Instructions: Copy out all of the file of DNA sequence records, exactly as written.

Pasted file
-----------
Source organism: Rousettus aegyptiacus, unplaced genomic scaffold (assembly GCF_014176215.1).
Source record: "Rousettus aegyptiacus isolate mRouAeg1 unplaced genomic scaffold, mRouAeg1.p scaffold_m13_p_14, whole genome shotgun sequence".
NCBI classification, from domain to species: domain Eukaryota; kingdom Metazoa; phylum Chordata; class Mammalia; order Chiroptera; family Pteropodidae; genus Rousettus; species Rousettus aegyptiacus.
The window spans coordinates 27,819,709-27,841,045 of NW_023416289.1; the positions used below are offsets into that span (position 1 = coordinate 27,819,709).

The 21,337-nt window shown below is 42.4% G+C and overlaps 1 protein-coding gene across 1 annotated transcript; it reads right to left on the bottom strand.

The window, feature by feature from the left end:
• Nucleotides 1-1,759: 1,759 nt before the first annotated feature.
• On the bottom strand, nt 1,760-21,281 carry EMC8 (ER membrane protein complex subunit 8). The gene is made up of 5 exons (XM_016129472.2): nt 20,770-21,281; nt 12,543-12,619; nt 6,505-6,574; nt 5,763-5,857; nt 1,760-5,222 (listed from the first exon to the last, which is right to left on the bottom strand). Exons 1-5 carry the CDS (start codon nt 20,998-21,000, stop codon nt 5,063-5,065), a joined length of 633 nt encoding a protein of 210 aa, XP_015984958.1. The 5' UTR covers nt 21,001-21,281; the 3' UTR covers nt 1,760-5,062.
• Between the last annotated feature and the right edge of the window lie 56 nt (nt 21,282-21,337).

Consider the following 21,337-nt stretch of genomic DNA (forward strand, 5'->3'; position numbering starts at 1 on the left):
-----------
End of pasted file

Source organism: Rousettus aegyptiacus, unplaced genomic scaffold (assembly GCF_014176215.1).
Source record: "Rousettus aegyptiacus isolate mRouAeg1 unplaced genomic scaffold, mRouAeg1.p scaffold_m13_p_14, whole genome shotgun sequence".
NCBI classification, from domain to species: domain Eukaryota; kingdom Metazoa; phylum Chordata; class Mammalia; order Chiroptera; family Pteropodidae; genus Rousettus; species Rousettus aegyptiacus.
The window spans coordinates 27,819,709-27,841,045 of NW_023416289.1; the positions used below are offsets into that span (position 1 = coordinate 27,819,709).

The 21,337-nt window shown below is 42.4% G+C and overlaps 1 protein-coding gene across 1 annotated transcript; it reads right to left on the bottom strand.

The window, feature by feature from the left end:
• Nucleotides 1-1,759: 1,759 nt before the first annotated feature.
• On the bottom strand, nt 1,760-21,281 carry EMC8 (ER membrane protein complex subunit 8). The gene is made up of 5 exons (XM_016129472.2): nt 20,770-21,281; nt 12,543-12,619; nt 6,505-6,574; nt 5,763-5,857; nt 1,760-5,222 (listed from the first exon to the last, which is right to left on the bottom strand). Exons 1-5 carry the CDS (start codon nt 20,998-21,000, stop codon nt 5,063-5,065), a joined length of 633 nt encoding a protein of 210 aa, XP_015984958.1. The 5' UTR covers nt 21,001-21,281; the 3' UTR covers nt 1,760-5,062.
• Between the last annotated feature and the right edge of the window lie 56 nt (nt 21,282-21,337).

Consider the following 21,337-nt stretch of genomic DNA (forward strand, 5'->3'; position numbering starts at 1 on the left):